Prime Minister David Cameron said he will set out his plans to renegotiate the U.K.’s membership of the European Union soon and that he’ll be arguing for Britain to stay in.
The prime minister’s team of advisers meets this afternoon to decide whether he should make a keynote speech on the subject before or after Christmas. His office has been saying such a speech is imminent since September.
“This is a tantric approach to policy-making,” Cameron joked to journalists at a lunch in London today. “It’ll be even better when it does eventually come.”
Cameron denied that his support for staying in the 27-member bloc put him on a collision course with many within his own Conservative Party. He said he’d aim to renegotiate membership and then put the results to a referendum.
“I think the settled will of the Conservative Party is absolutely in tune with the settled will of the country,” Cameron said. “We know in our heads we need to be part of this organization because we are a trading nation, but we know in our hearts we would like the relationship to work better.”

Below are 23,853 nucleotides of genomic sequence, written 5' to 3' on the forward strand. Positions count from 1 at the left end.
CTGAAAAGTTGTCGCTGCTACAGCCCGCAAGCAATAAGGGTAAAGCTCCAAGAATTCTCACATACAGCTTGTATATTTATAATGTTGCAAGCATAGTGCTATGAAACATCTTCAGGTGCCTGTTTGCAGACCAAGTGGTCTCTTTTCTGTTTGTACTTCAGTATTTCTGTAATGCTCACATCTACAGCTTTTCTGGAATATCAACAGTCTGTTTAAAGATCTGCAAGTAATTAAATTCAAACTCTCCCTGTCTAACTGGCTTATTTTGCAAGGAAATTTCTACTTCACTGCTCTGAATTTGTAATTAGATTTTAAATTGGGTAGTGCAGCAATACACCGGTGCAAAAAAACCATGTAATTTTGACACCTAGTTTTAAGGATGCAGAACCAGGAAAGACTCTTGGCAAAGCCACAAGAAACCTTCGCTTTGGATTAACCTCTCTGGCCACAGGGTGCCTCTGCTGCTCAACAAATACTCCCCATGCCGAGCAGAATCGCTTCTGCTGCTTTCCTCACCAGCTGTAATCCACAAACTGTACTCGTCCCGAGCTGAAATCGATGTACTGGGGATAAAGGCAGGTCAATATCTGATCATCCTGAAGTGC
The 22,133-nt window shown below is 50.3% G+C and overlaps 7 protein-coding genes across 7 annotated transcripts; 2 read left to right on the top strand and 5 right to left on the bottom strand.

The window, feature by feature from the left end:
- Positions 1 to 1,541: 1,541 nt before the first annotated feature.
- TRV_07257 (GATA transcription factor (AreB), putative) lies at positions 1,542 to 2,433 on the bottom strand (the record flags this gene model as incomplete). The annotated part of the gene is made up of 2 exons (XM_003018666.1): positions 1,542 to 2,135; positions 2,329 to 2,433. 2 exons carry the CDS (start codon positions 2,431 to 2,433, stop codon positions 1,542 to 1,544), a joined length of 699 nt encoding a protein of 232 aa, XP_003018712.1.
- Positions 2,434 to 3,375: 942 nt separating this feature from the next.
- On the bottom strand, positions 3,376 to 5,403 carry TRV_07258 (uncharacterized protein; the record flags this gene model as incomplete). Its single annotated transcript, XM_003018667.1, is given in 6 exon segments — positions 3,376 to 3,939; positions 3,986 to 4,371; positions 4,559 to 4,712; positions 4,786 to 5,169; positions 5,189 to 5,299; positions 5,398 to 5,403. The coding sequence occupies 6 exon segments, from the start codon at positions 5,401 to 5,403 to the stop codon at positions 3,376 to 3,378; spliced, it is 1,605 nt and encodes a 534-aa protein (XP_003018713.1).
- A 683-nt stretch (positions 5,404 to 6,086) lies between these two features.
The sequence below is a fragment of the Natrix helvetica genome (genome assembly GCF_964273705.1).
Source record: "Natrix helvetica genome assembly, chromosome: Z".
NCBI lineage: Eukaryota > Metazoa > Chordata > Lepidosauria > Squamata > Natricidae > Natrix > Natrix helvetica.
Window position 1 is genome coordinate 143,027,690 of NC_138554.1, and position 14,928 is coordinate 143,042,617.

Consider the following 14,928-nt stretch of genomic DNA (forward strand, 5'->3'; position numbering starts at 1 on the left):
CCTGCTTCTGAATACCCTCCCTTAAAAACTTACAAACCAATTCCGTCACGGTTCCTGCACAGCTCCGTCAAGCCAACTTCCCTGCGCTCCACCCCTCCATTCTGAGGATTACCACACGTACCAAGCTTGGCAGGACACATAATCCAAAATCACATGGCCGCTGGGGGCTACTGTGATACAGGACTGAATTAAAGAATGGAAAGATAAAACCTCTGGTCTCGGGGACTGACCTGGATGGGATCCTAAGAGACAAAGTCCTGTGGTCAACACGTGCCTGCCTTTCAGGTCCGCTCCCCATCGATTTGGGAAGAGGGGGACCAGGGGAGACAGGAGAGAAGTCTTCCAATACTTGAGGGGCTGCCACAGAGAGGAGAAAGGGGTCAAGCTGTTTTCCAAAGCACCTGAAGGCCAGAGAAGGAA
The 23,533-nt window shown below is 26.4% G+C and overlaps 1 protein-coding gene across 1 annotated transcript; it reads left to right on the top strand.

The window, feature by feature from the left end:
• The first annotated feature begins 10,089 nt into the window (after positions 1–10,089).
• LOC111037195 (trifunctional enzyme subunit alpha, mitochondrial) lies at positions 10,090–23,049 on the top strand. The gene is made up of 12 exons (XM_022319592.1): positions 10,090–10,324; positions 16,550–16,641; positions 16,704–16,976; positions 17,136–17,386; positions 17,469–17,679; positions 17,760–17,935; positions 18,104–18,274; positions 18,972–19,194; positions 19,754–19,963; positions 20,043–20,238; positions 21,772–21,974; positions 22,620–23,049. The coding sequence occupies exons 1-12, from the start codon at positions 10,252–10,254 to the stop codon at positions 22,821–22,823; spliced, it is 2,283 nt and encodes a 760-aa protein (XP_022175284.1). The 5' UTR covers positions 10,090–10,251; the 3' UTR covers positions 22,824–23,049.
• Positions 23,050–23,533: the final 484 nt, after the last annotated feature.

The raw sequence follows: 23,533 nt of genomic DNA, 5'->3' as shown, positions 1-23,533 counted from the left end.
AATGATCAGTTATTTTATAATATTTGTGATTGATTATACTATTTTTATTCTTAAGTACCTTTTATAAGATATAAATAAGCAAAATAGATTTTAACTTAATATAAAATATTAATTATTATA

The prime minister said there was a need for “tactical patience” because of the continued sovereign debt crisis in the euro area. “Over the coming years there’s going to be a big opportunity for a fresh settlement,” he said.
Britain’s relationship with the EU has been the subject of two record-breaking rebellions within the Conservatives during Cameron’s time in power. On Oct. 31, the premier suffered his first House of Commons defeat after 53 of his lawmakers defied him to vote for a real-terms cut in the EU budget, rather than the freeze he’d said he was seeking.
That was their second-largest revolt. The largest was a year earlier, when 81 of them voted for a referendum on taking the U.K. out of the EU.
Cameron denied he’d have to take on his own side over Europe.
“I’m not remotely going to confront anybody,” he said. “There are traditions in every political party in Britain in having members who want to leave the European Union.”
The prime minister also said agreement on a multi-year EU budget can be achieved after heads of government failed to get an accord at a summit last month.
“If the commission and the presidency act on the instructions that another multi-billion cut needs to be made to their proposals, we could get to a deal which would be acceptable to the House of Commons,” he said. “Others need a deal more than we do.”
Cameron refused to compromise on the annual budget rebate the U.K. gets from the EU. “Our rebate is forever,” he said. “Everyone else’s rebate needs to be renegotiated each time.”